Lakers vs. Heat, Finals Game 5: Three Things to Know (10/8/20)
The Lakers beat Miami 102-96 in Game 4 of the NBA Finals to take a commanding 3-1 series lead. Here are three things to know prior to Friday’s Game 5, as the Lakers have a chance to secure a championship:
LEBRON IN CLOSEOUT GAMES
LeBron James doesn’t like to mess around with the Basketball Gods once his teams have sniffed blood in a playoff series. That’s best shown by his record in closeout games, where he’s won 16 of the last 17 such opportunities to put an opponent away, including all three times in these 2020 playoffs when LAL have led 3-1.
LeBron’s frequent explanation for his mindset ahead of closeout games is simple: match his opponent’s desperation. That seems more easily said than done, right? Before Thursday’s practice, I asked him how he finds a way to get into that mental space.
“Just who I am,” he said. “Just the way I prepare my mind, prepare my body, prepare for the moment. Just having that desperation coming to a close-out game. I've been victorious after having that mindset. But that's just who I've become and how I've challenged and channeled my mindset. Living in the moment and not taking it for granted and just channeling that desperation, just knowing that the opponent and the man that's across from you has that same feeling.”
Here's to the King pic.twitter.com/xcr9zvN6im— Los Angeles Lakers (@Lakers) October 7, 2020
Let’s take a moment to appreciate what LeBron has done throughout the playoffs, in his 17th season, to lead the Lakers to within a game of the franchise’s 17th championship:
LeBron James Playoff Stats: 26.9 points; 54.5% FG’s; 35.2% 3’s; 10.5 rebounds; 8.8 assists; 1.2 steals; and 0.9 blocks. Advanced Stats: net rating – 8.5; true shooting %– 57.7%; usage rate – 38.8; restricted area shooting – 73.7%.
Stats tend to emphasize offense more than defense, but his work on the defensive end has stood out as well, whether he’s defending on the perimeter or at the rim. He ranks third on the team (Markieff Morris, Alex Caruso) in individual defensive rating at 104.7 for the playoffs.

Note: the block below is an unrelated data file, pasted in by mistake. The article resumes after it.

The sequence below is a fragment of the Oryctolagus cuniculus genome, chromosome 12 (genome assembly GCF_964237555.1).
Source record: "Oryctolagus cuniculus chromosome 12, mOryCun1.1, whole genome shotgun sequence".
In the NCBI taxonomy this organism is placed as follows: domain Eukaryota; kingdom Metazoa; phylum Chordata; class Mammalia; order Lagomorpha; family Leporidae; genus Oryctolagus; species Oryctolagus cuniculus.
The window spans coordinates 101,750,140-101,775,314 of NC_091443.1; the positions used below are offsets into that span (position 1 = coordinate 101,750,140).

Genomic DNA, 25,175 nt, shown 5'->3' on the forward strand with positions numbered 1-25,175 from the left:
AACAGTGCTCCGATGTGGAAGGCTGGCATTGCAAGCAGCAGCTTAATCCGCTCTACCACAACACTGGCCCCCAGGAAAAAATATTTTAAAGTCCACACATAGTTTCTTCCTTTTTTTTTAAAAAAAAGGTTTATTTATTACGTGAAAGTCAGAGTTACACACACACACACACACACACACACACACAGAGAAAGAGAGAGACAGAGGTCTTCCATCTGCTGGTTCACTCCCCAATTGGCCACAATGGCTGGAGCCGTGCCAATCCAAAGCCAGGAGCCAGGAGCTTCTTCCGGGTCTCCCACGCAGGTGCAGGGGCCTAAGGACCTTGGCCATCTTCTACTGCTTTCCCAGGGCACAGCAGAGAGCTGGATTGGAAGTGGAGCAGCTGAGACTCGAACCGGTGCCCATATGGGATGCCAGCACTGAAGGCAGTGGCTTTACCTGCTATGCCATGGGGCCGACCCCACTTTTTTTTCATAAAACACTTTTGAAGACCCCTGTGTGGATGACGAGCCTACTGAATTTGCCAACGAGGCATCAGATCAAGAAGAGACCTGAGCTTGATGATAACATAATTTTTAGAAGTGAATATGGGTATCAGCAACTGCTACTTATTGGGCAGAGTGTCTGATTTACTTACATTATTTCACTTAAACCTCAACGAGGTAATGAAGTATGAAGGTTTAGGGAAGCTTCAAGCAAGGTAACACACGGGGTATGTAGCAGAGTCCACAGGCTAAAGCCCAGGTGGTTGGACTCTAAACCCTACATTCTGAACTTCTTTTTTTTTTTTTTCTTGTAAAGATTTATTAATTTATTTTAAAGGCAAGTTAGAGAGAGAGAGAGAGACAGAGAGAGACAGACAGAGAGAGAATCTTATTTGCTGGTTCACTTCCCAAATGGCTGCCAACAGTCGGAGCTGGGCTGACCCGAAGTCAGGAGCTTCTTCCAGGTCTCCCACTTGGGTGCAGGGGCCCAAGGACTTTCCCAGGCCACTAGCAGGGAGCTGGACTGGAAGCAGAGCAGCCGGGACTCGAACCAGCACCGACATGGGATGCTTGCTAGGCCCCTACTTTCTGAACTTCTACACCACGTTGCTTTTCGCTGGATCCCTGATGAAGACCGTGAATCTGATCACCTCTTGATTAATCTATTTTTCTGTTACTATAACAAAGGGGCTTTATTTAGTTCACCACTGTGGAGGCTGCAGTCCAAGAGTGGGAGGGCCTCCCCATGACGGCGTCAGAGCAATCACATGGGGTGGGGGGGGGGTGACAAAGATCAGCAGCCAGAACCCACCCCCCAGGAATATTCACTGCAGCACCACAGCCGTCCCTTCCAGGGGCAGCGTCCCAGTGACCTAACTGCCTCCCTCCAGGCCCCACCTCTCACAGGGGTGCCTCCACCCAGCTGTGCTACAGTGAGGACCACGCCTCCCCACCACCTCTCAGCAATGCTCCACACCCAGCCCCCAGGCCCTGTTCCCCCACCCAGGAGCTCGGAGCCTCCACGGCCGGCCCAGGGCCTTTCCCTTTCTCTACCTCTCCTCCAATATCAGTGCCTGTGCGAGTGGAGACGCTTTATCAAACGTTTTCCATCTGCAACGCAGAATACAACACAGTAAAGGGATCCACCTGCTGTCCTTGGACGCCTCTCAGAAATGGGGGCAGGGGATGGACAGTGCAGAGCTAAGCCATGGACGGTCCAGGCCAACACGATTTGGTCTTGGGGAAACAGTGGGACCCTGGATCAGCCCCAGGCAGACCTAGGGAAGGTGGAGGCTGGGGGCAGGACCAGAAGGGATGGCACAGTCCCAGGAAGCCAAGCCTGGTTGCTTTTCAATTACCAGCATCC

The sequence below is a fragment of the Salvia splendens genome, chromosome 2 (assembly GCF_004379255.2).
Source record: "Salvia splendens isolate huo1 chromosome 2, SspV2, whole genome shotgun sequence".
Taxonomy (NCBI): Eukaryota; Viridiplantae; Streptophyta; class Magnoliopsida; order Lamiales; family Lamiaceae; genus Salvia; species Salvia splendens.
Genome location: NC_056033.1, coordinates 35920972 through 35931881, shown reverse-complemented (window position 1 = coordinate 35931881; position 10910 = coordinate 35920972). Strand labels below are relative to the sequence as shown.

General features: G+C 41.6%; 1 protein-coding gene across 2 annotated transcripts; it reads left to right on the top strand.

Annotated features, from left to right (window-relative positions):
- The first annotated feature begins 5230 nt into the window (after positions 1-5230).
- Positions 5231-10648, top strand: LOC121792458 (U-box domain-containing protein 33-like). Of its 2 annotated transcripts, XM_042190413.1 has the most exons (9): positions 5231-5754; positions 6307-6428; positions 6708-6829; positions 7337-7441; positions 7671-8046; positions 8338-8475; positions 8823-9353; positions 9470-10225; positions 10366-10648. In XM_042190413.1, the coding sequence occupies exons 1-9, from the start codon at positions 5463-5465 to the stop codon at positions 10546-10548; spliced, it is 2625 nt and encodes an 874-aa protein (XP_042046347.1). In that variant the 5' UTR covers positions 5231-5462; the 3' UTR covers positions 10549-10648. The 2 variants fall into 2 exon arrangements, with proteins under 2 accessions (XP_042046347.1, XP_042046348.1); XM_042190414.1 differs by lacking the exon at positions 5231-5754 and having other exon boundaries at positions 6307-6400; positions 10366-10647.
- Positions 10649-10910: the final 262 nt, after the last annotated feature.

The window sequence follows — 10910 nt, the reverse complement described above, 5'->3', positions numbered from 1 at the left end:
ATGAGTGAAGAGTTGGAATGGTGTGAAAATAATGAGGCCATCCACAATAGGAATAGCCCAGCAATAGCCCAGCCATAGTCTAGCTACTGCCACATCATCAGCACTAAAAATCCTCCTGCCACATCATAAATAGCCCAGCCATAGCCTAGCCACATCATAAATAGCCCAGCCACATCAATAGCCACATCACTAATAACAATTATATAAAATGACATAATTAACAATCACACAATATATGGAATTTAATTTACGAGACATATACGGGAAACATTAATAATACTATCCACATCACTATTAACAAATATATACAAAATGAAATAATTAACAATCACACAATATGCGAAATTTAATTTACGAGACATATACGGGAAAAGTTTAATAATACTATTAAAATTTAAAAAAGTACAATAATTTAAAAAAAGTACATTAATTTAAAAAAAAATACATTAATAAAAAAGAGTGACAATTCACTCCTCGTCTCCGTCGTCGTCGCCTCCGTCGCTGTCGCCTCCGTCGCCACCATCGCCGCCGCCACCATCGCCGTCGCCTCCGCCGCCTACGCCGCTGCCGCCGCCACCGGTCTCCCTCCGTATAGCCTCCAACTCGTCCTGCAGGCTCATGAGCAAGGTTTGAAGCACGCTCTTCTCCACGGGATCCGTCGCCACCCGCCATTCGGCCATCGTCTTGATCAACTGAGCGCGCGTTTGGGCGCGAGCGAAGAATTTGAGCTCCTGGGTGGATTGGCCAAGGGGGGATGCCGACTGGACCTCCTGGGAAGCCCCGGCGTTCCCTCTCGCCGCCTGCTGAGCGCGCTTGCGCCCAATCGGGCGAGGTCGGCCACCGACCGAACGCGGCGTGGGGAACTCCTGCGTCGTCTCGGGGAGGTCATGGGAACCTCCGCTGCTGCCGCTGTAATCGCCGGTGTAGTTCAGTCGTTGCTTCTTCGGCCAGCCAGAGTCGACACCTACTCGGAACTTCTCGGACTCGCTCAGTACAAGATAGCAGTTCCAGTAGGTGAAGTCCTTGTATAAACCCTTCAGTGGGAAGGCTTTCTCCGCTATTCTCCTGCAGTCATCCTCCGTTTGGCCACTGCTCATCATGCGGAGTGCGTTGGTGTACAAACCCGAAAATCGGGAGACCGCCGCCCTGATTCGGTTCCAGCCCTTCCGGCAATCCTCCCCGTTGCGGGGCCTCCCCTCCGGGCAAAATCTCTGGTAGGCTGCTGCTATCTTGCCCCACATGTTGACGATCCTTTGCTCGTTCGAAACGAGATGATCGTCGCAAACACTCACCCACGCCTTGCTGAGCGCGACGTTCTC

In the Finals, his production has remained historically great, with the only real hiccup coming in the form of turnovers in Games 3 and 4, when he amassed 14 miscues, compared to only two in the first two games.
But in the three closeout games to this point, he’s been otherworldly:
Game 5 vs. Portland: 36 points (14 of 19 FG’s, 4 of 7 3’s, 4 of 4 FT’s), 10 boards, 10 assists, 1 block, 1 steal, +20 in a 131-122 win.
Game 5 vs. Houston: 29 points (9 of 18 FG’s, 3 of 8 3’s, 8 of 10 FT’s), 11 boards, 7 assists, 1 block, 2 steals, +19 in a 119-96 win.
Game 5 vs. Denver: 38 points (15 of 25 FG’s, 1 of 4 3’s, 7 of 8 FT’s), 16 boards, 10 assists, 1 steal, +12 in a 117-107 win.
That averages out to: 34.3 points on 38 of 62 FG’s (61.3%) and 8 of 19 3’s (42.1%), 12.3 rebounds, 9.0 assists, 0.67 blocks and 1.3 steals.
DEFENSIVE DOMINANCE FROM AD
In Game 3 of the Finals, Jimmy Butler exploded for 40 points on 14 of 20 FG’s, leading the Heat to their lone victory in four games thus far. He deserves credit for an all-time dominant Finals performance.
Yet the Lakers did have an answer for Butler, one that Frank Vogel couldn’t deploy in Game 3 due mostly to foul trouble: Anthony Davis.
From the opening tip, Davis was on Butler, backing off to allow long jump shots that Butler didn’t want to take, but close enough to close out with his unique length. Butler actually started off the game as hot as he finished Game 3, going 5 for 5, but each bucket came with teammates finding a way to screen Davis off Butler. First Miami got Dwight Howard switched over to Butler by screening Davis with Bam Adebayo, and Butler drove by. Next, Kelly Olynyk aggressively screened Davis off, and moments later, Kendrick Nunn screened Davis to allow a Butler floater.